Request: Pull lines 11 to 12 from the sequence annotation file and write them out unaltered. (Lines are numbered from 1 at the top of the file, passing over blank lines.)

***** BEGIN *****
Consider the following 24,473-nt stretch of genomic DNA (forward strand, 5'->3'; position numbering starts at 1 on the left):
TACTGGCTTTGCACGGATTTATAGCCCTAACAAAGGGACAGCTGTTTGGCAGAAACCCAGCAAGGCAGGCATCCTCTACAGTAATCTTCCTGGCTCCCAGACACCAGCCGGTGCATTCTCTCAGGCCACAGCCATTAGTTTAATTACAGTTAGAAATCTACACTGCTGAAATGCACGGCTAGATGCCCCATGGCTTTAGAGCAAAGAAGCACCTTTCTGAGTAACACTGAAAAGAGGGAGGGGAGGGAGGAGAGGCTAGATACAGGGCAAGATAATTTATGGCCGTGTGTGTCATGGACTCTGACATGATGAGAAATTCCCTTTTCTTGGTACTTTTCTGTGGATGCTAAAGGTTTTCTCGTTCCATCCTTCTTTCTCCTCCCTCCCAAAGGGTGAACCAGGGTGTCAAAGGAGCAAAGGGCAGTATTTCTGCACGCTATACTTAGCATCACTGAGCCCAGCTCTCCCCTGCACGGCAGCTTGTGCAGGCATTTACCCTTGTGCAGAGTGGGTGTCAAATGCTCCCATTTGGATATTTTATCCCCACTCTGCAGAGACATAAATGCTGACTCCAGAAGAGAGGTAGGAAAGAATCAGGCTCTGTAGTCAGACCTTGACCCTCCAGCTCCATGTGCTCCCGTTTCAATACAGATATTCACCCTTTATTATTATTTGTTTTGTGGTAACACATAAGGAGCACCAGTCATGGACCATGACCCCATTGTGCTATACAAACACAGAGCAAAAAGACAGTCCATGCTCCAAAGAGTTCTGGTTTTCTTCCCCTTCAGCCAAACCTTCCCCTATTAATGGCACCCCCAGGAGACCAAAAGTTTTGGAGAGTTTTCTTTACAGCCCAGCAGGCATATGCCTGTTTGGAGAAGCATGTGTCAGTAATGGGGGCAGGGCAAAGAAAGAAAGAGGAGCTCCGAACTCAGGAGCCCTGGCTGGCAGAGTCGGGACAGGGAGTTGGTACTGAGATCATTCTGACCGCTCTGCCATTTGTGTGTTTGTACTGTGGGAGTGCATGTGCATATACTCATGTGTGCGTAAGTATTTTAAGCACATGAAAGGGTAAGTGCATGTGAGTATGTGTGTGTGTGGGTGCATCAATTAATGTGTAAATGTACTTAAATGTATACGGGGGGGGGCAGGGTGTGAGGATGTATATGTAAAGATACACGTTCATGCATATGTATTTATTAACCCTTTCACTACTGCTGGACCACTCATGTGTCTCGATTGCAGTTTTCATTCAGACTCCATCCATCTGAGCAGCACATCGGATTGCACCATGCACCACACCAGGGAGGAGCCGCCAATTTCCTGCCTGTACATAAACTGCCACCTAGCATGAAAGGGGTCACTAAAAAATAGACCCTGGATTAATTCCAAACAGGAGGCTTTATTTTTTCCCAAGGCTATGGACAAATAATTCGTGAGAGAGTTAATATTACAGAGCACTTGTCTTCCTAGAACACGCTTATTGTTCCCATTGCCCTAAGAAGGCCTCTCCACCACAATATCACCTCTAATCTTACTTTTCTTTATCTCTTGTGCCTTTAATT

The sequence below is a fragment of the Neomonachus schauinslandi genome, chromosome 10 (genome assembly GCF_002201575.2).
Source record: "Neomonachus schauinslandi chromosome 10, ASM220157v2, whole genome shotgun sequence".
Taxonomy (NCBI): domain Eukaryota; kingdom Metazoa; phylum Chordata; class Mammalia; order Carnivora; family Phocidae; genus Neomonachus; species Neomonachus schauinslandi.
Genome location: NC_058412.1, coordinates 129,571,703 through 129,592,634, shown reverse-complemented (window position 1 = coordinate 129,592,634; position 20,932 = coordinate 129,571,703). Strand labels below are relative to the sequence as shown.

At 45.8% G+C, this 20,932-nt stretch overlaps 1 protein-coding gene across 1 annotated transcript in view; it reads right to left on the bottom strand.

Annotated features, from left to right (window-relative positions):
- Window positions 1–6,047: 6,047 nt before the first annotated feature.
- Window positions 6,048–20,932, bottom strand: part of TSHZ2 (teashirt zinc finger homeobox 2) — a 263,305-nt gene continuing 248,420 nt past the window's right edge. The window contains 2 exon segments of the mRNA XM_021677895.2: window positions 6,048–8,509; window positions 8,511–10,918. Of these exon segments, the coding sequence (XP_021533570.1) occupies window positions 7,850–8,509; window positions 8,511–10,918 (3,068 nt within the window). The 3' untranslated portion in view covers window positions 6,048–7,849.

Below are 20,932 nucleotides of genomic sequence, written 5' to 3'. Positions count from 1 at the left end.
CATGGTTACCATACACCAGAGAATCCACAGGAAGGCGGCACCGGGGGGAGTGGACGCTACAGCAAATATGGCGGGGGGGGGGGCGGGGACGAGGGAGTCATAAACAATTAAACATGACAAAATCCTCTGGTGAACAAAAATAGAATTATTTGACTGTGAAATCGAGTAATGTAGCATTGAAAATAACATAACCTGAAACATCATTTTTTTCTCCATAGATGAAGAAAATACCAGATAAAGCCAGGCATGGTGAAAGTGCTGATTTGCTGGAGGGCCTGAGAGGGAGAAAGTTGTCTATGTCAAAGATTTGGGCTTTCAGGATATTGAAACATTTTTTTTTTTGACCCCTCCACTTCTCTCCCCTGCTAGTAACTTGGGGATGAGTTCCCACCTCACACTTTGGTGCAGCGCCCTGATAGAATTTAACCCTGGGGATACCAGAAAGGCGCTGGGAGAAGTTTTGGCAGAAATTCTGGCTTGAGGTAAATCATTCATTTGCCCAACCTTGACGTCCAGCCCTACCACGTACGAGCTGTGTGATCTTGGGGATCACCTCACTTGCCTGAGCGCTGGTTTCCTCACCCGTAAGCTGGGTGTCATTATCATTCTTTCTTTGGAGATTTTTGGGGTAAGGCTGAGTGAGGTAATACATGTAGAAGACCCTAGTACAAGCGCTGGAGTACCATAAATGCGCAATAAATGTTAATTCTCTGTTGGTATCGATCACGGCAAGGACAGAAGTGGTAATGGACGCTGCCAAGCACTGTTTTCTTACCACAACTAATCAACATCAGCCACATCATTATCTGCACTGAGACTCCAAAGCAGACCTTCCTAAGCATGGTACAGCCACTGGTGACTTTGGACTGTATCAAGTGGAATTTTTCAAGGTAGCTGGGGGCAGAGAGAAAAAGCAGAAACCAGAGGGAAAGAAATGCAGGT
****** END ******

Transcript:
Below are 20,932 nucleotides of genomic sequence, written 5' to 3'. Positions count from 1 at the left end.
CATGGTTACCATACACCAGAGAATCCACAGGAAGGCGGCACCGGGGGGAGTGGACGCTACAGCAAATATGGCGGGGGGGGGGGCGGGGACGAGGGAGTCATAAACAATTAAACATGACAAAATCCTCTGGTGAACAAAAATAGAATTATTTGACTGTGAAATCGAGTAATGTAGCATTGAAAATAACATAACCTGAAACATCATTTTTTTCTCCATAGATGAAGAAAATACCAGATAAAGCCAGGCATGGTGAAAGTGCTGATTTGCTGGAGGGCCTGAGAGGGAGAAAGTTGTCTATGTCAAAGATTTGGGCTTTCAGGATATTGAAACATTTTTTTTTTTGACCCCTCCACTTCTCTCCCCTGCTAGTAACTTGGGGATGAGTTCCCACCTCACACTTTGGTGCAGCGCCCTGATAGAATTTAACCCTGGGGATACCAGAAAGGCGCTGGGAGAAGTTTTGGCAGAAATTCTGGCTTGAGGTAAATCATTCATTTGCCCAACCTTGACGTCCAGCCCTACCACGTACGAGCTGTGTGATCTTGGGGATCACCTCACTTGCCTGAGCGCTGGTTTCCTCACCCGTAAGCTGGGTGTCATTATCATTCTTTCTTTGGAGATTTTTGGGGTAAGGCTGAGTGAGGTAATACATGTAGAAGACCCTAGTACAAGCGCTGGAGTACCATAAATGCGCAATAAATGTTAATTCTCTGTTGGTATCGATCACGGCAAGGACAGAAGTGGTAATGGACGCTGCCAAGCACTGTTTTCTTACCACAACTAATCAACATCAGCCACATCATTATCTGCACTGAGACTCCAAAGCAGACCTTCCTAAGCATGGTACAGCCACTGGTGACTTTGGACTGTATCAAGTGGAATTTTTCAAGGTAGCTGGGGGCAGAGAGAAAAAGCAGAAACCAGAGGGAAAGAAATGCAGGT